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Bayern Munich and Real Madrid break with ECA over Club World Cup — what is the endgame?

The two clubs broke with all 232 other members of the European Club Association to vote in favor of Gianni Infantino’s new Club World Cup. Why?

FC Bayern Muenchen Visits Hospital Photo by Alexander Hassenstein/Getty Images

In November of last year FC Bayern Munich’s CEO, Karl-Heinz Rummenigge was mentioned in a document leak. According to a the leak, Rummenigge plotted to form a Super League with other European powerhouses used his time as a chairman of the European Club Association (ECA). Three weeks later, a subsequent report indicated that Rummenigge actually derailed Real Madrid’s plans to start a Super League.

But new revelations have cast that version of the story into doubt. Flash forward to this week when the ECA met in Switzerland. Among the topics of discussion was FIFA President Gianni Infantino’s proposal for an expanded Club World Cup format consisting of 24 clubs. The ECA was unanimously opposed to it. The day the meetings began, FC Bayern’s Twitter page tweeted out this tweet, seemingly swearing their allegiance to the ECA.

However, instead of being unified with the rest of the ECA member clubs, Bayern flipflopped and became only one of two clubs to support the new Club World Cup format of 24 clubs, according to a report by SZ. That was the outcome of an ECA meeting of senior club executives in anticipation of the ECA’s upcoming general assembly on March 25-26.

The other club was — you guessed it — Real Madrid. Out of 232 member clubs of the ECA, only two are potentially in favor. Could this be because they are also unified in pushing for a new Champions League format that is basically formatted like a Super League?

Despite Bayern’s protestations in November that they had no knowledge of Real Madrid’s plans to found a European Super League, it has now been revealed that Karl-Heinz Rummenigge and chief counsel Michael Gerlinger had in fact met with representatives of Real Madrid just two weeks before the document outlining Real’s Super League plans — a draft of a “binding declaration of intent” — had been drawn up.

According to SZ, Bayern now admits the meeting:

There was a meeting with officials from Real Madrid last October, at which various topics were discussed. Among other things, the people from Real Madrid asked us our opinion about a Super League. We said it was not possible in Germany.

Why then, SZ asks, was Bayern Munich included on the draft declaration of intent that Real prepared two weeks after Rummenigge supposedly told them that the idea was a non-starter? And of course, why did Bayern also deny any knowledge of Real’s plans once they were revealed? Bayern responded to questions by denying that the Super League was discussed in depth, insisting rather that Real had merely asked “what they thought” about the idea.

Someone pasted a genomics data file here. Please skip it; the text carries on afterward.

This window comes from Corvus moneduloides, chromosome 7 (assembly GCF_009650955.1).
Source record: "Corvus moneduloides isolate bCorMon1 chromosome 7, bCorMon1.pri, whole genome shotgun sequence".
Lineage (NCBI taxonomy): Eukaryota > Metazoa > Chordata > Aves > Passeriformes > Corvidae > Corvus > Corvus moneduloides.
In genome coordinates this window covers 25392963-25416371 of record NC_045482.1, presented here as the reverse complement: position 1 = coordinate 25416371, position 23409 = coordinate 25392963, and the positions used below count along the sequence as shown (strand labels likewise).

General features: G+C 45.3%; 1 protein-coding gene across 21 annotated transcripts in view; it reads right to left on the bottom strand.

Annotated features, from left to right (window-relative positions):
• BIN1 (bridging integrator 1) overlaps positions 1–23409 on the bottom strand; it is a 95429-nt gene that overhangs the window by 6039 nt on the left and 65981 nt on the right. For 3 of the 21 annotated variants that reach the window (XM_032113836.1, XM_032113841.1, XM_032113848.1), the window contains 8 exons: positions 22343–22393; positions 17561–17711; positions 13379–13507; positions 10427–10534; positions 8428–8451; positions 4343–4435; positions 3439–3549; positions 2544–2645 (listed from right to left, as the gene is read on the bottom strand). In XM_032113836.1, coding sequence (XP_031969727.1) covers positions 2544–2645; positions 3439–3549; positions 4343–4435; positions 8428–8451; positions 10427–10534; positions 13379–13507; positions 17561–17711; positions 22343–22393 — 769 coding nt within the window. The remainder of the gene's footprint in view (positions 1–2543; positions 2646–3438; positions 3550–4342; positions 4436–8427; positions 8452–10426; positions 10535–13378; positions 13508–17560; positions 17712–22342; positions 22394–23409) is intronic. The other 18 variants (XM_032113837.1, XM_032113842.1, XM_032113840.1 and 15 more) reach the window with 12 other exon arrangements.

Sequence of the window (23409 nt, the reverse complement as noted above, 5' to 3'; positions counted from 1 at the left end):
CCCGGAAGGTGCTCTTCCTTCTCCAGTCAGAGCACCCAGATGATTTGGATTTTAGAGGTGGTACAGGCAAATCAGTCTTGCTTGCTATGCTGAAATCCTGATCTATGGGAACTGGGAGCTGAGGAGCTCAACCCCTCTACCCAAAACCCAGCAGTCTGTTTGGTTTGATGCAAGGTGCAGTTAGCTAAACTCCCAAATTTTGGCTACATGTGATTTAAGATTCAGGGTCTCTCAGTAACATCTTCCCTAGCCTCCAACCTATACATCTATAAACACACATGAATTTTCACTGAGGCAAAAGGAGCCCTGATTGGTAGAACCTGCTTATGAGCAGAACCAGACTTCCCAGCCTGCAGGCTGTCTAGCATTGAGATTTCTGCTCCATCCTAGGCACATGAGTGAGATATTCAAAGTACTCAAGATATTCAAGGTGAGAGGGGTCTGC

UEFA’s President, Aleksander Ceferin, said that he was confused about the rumors of a Super League.

What I find interesting is that in 2018 almost nobody discussed a new Super League. And that there was a document that said that it would happen. We spoke with all the big clubs and there was no serious discussions about it. 99 percent didn’t know anything about it.

Bayern and Real appear to be that one percent, and they are now the same two clubs, and the only two in Europe, that now support Infantino’s new Club World Cup format, which Infantino railroaded through FIFA without the votes of the powerful European clubs. What is the connection?

Infantino is looking for allies, especially in Europe, to be on his side for his different business ventures. Above all, Infantino may be looking for support for his highly dubious plan to sell FIFA’s rights to an investment consortium for some $25 billion. The “FIFA Digital Corporation” Infantino would create would manage, among other things, precisely this new Club World Cup.

Could Bayern and Real be catering to Infantino in the hope of securing a large share of future revenue? Or is it a quid pro quo — the return being a new, even more lucrative Champions League format? If this is all true, what comes next for the two clubs? Do they stay with the ECA and attempt to change the rest of the clubs’ minds, or do they split the ECA and hope to bring more powerhouse clubs with them? The outcome of the ECA’s general assembly in two days will be closely watched.

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